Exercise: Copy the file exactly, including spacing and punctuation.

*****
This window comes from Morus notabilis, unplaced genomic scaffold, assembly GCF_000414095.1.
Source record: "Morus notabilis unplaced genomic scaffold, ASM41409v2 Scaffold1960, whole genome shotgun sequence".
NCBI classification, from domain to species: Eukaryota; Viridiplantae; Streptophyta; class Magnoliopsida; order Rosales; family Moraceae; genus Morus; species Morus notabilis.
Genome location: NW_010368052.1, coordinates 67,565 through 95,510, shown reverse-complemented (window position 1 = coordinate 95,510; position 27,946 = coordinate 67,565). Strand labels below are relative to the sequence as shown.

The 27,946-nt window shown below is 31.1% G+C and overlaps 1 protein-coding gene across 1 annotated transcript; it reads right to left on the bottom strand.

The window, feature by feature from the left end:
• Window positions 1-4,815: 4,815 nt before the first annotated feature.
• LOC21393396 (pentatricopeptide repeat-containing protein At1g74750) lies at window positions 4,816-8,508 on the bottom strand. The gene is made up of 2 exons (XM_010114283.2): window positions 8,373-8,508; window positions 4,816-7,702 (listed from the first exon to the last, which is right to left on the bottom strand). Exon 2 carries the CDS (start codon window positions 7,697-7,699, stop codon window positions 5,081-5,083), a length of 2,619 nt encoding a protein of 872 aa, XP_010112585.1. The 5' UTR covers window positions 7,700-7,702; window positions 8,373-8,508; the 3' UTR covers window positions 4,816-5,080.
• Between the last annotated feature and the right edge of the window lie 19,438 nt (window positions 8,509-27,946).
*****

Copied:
This window comes from Morus notabilis, unplaced genomic scaffold, assembly GCF_000414095.1.
Source record: "Morus notabilis unplaced genomic scaffold, ASM41409v2 Scaffold1960, whole genome shotgun sequence".
NCBI classification, from domain to species: Eukaryota; Viridiplantae; Streptophyta; class Magnoliopsida; order Rosales; family Moraceae; genus Morus; species Morus notabilis.
Genome location: NW_010368052.1, coordinates 67,565 through 95,510, shown reverse-complemented (window position 1 = coordinate 95,510; position 27,946 = coordinate 67,565). Strand labels below are relative to the sequence as shown.

The 27,946-nt window shown below is 31.1% G+C and overlaps 1 protein-coding gene across 1 annotated transcript; it reads right to left on the bottom strand.

The window, feature by feature from the left end:
• Window positions 1-4,815: 4,815 nt before the first annotated feature.
• LOC21393396 (pentatricopeptide repeat-containing protein At1g74750) lies at window positions 4,816-8,508 on the bottom strand. The gene is made up of 2 exons (XM_010114283.2): window positions 8,373-8,508; window positions 4,816-7,702 (listed from the first exon to the last, which is right to left on the bottom strand). Exon 2 carries the CDS (start codon window positions 7,697-7,699, stop codon window positions 5,081-5,083), a length of 2,619 nt encoding a protein of 872 aa, XP_010112585.1. The 5' UTR covers window positions 7,700-7,702; window positions 8,373-8,508; the 3' UTR covers window positions 4,816-5,080.
• Between the last annotated feature and the right edge of the window lie 19,438 nt (window positions 8,509-27,946).